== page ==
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How to survive the heatwave


Some time tips to stay cool

As the summer heat continues to increase as we reach the middle of July, California residents are trying to find ways of keeping cool during the current heat wave.  During a Zoom meeting, different health physicians advised on how to combat the heat, whether inside or outside.

“It is important for everybody to understand the dangers of a heatwave and how to prepare and protect yourself, “ said Dr. Lucía Abascal, a Public Health Physician at the California Department of Public Health. “First thing is to stay cool, whether that's inside your home with A/C or finding a place like a library or local mall with A/C. The second important thing to do is stay hydrated regardless of health level as even healthy people are at high risk of a heat stroke.”

Abascal continued stating that we should look out for one another during the heatwave. “ If you know an elderly person who lives alone, check up on them to see if they're staying cool or need water or food for their place. If you see people working in the heat, be kind and offer them water so they can keep hydrated.”

Marta Segura, chief heat officer and director of Climate Emergency Mobilization also advocates for people to be in cool areas with A/C circulating in the building, as people in low-income communities are at a higher risk of experiencing heat exhaustion due to the lack of cool or shaded places near them.

“The areas with the greatest vulnerability to extreme heat — with excess deaths and hospitalizations — are in areas with low-income housing that lacks air conditioning, near polluting facilities, or where there is more pollution because of the urban heat island,” Segura said.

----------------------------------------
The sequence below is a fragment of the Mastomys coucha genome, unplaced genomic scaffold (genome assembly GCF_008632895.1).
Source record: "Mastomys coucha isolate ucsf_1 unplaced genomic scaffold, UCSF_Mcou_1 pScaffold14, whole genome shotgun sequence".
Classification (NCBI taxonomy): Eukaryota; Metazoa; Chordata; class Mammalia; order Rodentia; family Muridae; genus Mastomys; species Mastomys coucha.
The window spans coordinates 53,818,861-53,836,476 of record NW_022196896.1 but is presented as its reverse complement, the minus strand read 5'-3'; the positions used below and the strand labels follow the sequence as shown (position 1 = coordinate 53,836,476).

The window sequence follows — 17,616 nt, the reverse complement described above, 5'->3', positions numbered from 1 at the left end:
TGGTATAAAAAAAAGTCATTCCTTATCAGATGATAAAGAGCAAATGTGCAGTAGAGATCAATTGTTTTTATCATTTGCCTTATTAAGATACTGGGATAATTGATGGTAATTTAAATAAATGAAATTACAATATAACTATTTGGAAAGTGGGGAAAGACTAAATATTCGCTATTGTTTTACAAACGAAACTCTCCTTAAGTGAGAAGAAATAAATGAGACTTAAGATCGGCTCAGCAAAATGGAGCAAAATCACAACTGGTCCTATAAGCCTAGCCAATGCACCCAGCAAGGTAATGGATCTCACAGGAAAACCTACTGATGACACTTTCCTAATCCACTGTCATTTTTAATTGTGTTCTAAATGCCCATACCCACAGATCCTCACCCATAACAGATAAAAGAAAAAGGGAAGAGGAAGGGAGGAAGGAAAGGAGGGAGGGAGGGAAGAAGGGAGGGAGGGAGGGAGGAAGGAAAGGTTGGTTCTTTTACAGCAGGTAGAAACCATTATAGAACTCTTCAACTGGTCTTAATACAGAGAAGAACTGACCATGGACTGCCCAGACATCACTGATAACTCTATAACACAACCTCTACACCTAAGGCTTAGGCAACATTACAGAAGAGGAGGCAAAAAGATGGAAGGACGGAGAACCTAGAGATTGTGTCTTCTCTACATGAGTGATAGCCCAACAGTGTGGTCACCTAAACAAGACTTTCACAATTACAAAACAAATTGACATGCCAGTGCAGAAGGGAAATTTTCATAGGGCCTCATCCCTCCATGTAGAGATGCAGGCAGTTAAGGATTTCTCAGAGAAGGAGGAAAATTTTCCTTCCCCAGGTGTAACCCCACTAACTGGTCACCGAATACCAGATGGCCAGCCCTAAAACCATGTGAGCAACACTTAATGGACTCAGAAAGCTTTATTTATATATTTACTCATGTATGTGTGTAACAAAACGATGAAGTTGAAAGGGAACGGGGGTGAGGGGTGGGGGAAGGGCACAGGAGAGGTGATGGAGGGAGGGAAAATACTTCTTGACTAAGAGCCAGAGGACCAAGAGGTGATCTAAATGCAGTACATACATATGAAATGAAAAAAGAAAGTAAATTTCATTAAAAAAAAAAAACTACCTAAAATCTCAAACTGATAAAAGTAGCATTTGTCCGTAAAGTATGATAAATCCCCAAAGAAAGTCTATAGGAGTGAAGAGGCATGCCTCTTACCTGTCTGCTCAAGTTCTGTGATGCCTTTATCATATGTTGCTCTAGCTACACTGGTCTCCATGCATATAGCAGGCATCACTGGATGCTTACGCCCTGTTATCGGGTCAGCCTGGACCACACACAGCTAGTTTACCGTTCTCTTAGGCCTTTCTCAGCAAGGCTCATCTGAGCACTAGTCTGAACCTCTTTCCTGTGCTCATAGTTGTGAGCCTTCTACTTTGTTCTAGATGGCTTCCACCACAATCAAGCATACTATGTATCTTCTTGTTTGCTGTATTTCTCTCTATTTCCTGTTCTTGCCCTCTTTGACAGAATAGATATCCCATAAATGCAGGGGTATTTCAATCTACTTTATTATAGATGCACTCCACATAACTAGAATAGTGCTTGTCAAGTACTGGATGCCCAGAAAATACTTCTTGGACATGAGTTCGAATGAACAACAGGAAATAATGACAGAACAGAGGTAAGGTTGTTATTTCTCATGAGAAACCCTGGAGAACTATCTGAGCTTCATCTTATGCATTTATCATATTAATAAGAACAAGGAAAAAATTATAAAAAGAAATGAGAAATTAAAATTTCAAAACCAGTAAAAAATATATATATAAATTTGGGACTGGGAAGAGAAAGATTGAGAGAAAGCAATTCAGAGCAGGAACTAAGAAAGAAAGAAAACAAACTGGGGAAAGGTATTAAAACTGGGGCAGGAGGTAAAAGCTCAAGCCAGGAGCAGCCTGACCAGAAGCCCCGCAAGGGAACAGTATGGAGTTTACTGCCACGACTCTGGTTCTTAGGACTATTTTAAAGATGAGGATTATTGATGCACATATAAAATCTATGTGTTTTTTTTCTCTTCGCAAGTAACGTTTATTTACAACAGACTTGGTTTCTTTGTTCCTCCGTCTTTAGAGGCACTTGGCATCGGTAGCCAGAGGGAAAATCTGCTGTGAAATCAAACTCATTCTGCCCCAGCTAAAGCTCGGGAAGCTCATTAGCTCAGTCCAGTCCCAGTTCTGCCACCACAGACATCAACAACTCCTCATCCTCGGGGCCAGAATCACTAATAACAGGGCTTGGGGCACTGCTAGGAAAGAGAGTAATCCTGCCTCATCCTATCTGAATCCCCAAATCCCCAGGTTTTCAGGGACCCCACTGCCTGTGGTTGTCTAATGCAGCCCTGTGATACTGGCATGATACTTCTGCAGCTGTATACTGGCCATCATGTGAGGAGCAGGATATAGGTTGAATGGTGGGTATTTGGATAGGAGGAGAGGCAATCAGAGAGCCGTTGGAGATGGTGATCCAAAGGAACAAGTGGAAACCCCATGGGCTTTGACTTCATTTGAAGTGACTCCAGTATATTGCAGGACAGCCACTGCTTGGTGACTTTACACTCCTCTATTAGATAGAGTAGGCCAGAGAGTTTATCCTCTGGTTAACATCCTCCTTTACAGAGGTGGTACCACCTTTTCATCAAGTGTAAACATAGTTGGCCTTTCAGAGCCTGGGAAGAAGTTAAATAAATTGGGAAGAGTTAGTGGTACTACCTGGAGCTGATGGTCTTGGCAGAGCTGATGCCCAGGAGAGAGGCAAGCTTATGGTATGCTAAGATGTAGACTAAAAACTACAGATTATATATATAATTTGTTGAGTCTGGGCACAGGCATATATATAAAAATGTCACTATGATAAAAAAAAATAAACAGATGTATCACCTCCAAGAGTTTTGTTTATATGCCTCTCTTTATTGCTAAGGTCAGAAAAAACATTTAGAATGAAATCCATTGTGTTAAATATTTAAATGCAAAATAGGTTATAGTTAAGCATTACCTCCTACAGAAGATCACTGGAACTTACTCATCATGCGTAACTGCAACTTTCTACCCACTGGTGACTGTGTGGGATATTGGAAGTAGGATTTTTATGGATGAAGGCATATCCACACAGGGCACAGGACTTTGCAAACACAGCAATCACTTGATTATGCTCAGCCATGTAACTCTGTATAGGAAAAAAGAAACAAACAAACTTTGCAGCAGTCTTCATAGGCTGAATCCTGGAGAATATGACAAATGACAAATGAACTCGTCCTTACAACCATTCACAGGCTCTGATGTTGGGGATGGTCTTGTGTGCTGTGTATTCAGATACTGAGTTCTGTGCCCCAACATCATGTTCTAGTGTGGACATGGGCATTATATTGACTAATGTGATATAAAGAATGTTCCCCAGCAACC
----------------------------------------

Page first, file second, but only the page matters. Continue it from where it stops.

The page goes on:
“Heat exacerbates pollution, thus increasing the exposure to low-income communities without AC or who are more likely to be pedestrians and mobile, taking the bus, or walking to school,” Segura said as she talked about heat waves' impact on low-income communities. “In Los Angeles, we now have a ten-year plan for bus shelters, and we can only hope to accelerate that plan and address the heat adaptation needs of our very mobile low-income community.”

V. Kelly Turner, associate director of Urban Environmental Research at UCLA, spoke on how city infrastructure plays a role in the lack of shaded areas and contributes to the heat exhaustion people experience.

“We know that that extreme heat will get longer and worse in the future. And then that's made even worse by the way we build cities regionally.” Turner said as she talked about heavily populated areas with building causing it to be hotter. “We put a lot of buildings, and that creates what's often called the urban heat “

'Most Californians are effectively living in shade deserts currently. We need to be specific about settings like schools or residential or transportation because different interventions are going to be needed in each setting.”